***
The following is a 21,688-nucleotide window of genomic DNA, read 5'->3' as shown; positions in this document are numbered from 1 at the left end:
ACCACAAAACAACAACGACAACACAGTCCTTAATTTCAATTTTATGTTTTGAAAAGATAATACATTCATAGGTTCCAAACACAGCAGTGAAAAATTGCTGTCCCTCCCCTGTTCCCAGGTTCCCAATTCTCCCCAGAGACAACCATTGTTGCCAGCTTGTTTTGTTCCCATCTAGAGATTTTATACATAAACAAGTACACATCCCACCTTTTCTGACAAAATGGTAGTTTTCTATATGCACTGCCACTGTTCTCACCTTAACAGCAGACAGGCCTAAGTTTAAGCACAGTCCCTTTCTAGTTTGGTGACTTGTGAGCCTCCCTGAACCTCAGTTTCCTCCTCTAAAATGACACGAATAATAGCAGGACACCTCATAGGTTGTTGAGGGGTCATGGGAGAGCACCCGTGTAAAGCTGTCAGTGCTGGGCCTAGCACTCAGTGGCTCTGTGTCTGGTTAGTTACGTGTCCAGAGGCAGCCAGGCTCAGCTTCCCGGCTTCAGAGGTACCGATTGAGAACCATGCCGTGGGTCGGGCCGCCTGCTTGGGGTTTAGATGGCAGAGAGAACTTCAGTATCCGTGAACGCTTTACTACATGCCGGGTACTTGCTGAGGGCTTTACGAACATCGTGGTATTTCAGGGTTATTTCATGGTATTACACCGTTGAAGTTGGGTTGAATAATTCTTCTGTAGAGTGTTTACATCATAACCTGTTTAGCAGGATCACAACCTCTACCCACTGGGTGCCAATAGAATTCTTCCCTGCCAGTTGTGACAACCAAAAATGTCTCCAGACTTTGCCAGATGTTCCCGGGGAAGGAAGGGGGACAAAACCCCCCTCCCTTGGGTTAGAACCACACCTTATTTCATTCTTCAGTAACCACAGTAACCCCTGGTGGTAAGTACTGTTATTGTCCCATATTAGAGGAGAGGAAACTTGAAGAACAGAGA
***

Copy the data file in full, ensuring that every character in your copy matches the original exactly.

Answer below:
The following is a 21,688-nucleotide window of genomic DNA, read 5'->3' as shown; positions in this document are numbered from 1 at the left end:
ACCACAAAACAACAACGACAACACAGTCCTTAATTTCAATTTTATGTTTTGAAAAGATAATACATTCATAGGTTCCAAACACAGCAGTGAAAAATTGCTGTCCCTCCCCTGTTCCCAGGTTCCCAATTCTCCCCAGAGACAACCATTGTTGCCAGCTTGTTTTGTTCCCATCTAGAGATTTTATACATAAACAAGTACACATCCCACCTTTTCTGACAAAATGGTAGTTTTCTATATGCACTGCCACTGTTCTCACCTTAACAGCAGACAGGCCTAAGTTTAAGCACAGTCCCTTTCTAGTTTGGTGACTTGTGAGCCTCCCTGAACCTCAGTTTCCTCCTCTAAAATGACACGAATAATAGCAGGACACCTCATAGGTTGTTGAGGGGTCATGGGAGAGCACCCGTGTAAAGCTGTCAGTGCTGGGCCTAGCACTCAGTGGCTCTGTGTCTGGTTAGTTACGTGTCCAGAGGCAGCCAGGCTCAGCTTCCCGGCTTCAGAGGTACCGATTGAGAACCATGCCGTGGGTCGGGCCGCCTGCTTGGGGTTTAGATGGCAGAGAGAACTTCAGTATCCGTGAACGCTTTACTACATGCCGGGTACTTGCTGAGGGCTTTACGAACATCGTGGTATTTCAGGGTTATTTCATGGTATTACACCGTTGAAGTTGGGTTGAATAATTCTTCTGTAGAGTGTTTACATCATAACCTGTTTAGCAGGATCACAACCTCTACCCACTGGGTGCCAATAGAATTCTTCCCTGCCAGTTGTGACAACCAAAAATGTCTCCAGACTTTGCCAGATGTTCCCGGGGAAGGAAGGGGGACAAAACCCCCCTCCCTTGGGTTAGAACCACACCTTATTTCATTCTTCAGTAACCACAGTAACCCCTGGTGGTAAGTACTGTTATTGTCCCATATTAGAGGAGAGGAAACTTGAAGAACAGAGA